Space scientist Doctor Marvin (Hugh Marlowe) rushes home from his honeymoon with new wife Carol (Joan Taylor) because alien androids have been shooting down his satellites. He soon discovers that the evil extraterrestrials plan to take over the Earth, so he tries to come up with a weapon that will stop them. Full of spectacular sequences involving huge flying saucers, ray guns and weird aliens, the film climaxes with an exciting battle between Earth’s military and the saucers over the city of Washington DC during which a number of famous landmarks are destroyed by the saucers. So impressive is the destruction that, for a time, we find ourselves rooting for the aliens.
Admittedly, it is a silly film, but a great deal of fun to watch, thanks mainly to Harryhausen’s superbly animated saucers, yet in his autobiography he makes it quite clear that this was his least favourite film: “A prime fascination to me was the challenge of seeing just how interesting one could make an inanimate object such as a rounded metal spaceship. Although the variations were limited for stop-motion, they did provide the potential for doing something a little different than the other ‘saucer’ pictures of the time.” The film can also be seen as a counter-argument to The Day The Earth Stood Still (1951), in which Hugh Marlowe‘s character was wrong not to trust the alien who landed in Washington.
The credible cast also includes Donald Curtis, Morris Ankrum and John Zaremba, but right now I’d like to focus on the voice of the aliens, the talented Paul Frees who, from the fifties to the seventies, was kept busy dubbing dialogue for other actors: He re-voiced Humphrey Bogart (who was suffering from throat cancer) in his final film The Harder They Fall (1956); replaced Tony Curtis‘s ‘Josephine’ dialogue in Some Like It Hot (1959); and re-recorded Toshiro Mifune‘s voice for The Battle Of Midway (1976). Unlike many voice actors who worked mainly for only one studio, Frees worked extensively with some of the greatest animation companies of the last century, including Walt Disney, Walter Lantz, UPA, Hanna-Barbera, Filmation, Metro-Goldwyn-Mayer, DePatie Freleng, Jay Ward and Rankin-Bass. In fact, Frees was still actively working until his sudden death in 1986 from heart failure.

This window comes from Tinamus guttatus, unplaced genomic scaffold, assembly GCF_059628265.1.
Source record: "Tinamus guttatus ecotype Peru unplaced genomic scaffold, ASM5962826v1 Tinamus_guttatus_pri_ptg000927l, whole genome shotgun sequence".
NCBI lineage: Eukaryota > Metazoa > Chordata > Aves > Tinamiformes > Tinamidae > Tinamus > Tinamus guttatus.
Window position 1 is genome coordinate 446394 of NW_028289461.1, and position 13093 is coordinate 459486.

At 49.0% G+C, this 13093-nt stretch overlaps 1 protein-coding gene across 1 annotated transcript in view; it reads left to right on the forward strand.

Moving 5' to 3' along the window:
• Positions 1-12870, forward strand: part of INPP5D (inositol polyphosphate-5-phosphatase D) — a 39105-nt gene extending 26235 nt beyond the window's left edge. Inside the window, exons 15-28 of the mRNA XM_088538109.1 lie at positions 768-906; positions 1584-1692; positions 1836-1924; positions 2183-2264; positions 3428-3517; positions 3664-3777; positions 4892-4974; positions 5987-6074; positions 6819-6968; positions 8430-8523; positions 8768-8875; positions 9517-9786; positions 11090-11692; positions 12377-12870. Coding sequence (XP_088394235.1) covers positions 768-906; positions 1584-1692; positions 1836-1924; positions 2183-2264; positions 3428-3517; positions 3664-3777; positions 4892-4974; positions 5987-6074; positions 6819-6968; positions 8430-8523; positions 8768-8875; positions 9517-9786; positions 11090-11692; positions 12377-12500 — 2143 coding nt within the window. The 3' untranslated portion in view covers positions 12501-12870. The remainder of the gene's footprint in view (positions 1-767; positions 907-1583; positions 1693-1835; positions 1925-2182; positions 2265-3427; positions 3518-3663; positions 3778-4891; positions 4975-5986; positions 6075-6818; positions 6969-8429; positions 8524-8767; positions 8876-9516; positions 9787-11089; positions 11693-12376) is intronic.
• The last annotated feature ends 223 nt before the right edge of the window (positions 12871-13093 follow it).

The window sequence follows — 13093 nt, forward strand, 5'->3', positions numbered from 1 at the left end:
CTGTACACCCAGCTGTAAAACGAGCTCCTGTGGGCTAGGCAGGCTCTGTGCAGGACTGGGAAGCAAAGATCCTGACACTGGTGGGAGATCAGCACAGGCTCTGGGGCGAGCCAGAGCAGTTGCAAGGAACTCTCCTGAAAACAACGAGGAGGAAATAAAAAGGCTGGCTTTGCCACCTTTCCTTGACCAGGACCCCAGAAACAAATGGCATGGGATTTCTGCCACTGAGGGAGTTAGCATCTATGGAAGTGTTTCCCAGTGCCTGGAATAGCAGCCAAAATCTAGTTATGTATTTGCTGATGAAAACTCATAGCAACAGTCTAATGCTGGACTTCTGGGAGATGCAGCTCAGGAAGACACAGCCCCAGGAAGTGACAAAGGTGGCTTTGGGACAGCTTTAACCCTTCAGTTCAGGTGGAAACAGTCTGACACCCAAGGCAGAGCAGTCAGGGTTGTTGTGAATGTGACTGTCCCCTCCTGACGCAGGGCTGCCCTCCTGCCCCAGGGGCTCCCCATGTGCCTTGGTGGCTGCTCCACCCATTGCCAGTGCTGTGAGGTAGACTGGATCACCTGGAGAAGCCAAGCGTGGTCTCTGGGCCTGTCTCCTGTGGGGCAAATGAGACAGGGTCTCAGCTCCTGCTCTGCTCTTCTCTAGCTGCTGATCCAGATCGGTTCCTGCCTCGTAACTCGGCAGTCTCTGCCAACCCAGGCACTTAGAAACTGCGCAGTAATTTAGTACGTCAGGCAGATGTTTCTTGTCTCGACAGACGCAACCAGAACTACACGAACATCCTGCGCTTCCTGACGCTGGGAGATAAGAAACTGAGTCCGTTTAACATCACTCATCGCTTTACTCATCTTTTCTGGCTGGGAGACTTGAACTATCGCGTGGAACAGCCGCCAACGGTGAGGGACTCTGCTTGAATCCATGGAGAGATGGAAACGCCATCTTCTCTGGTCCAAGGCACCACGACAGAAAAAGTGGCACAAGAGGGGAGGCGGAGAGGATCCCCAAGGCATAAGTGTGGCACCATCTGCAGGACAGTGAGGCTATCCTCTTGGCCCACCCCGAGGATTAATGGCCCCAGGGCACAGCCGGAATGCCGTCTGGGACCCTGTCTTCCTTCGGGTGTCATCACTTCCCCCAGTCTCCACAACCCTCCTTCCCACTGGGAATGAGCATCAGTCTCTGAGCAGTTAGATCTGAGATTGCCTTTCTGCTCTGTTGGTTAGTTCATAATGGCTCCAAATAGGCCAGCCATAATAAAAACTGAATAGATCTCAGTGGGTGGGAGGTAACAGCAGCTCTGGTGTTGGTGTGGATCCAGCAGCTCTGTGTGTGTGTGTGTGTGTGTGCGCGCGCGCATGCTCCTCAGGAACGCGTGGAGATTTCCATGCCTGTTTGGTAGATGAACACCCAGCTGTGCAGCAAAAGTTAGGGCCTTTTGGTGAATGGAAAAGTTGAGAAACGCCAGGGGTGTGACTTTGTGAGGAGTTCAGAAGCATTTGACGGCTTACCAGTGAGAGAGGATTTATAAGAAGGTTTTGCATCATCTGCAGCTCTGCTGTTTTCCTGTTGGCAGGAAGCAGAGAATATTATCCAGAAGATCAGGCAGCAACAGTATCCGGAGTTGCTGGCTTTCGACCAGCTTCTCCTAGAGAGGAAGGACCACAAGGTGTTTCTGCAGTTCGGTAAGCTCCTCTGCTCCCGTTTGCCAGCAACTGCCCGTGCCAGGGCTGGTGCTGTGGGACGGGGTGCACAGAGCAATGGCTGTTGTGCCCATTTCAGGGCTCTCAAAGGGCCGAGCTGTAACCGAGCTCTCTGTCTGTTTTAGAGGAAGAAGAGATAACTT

Animator Willis O’Brien, who passed away in 1962, lived long enough to see some of his former pupil’s success, though most of the early films on which Ray Harryhausen worked were comparatively minor. But in the late fifties Harryhausen, along with the producer with whom he nearly always worked, Charles Schneer, had a breakthrough film, The Seventh Voyage Of Sinbad (1958). Very much an exotic fairy-tale largely aimed at children, but with a love interest as well, it turned out to appeal to children of all ages, but that’s another story for another time. Right now I’ll quickly wrap up this article and politely request your company next week when I have the opportunity to tickle your fear-fancier again with another feather plucked from that cinematic ugly duckling known as…Horror News! Toodles!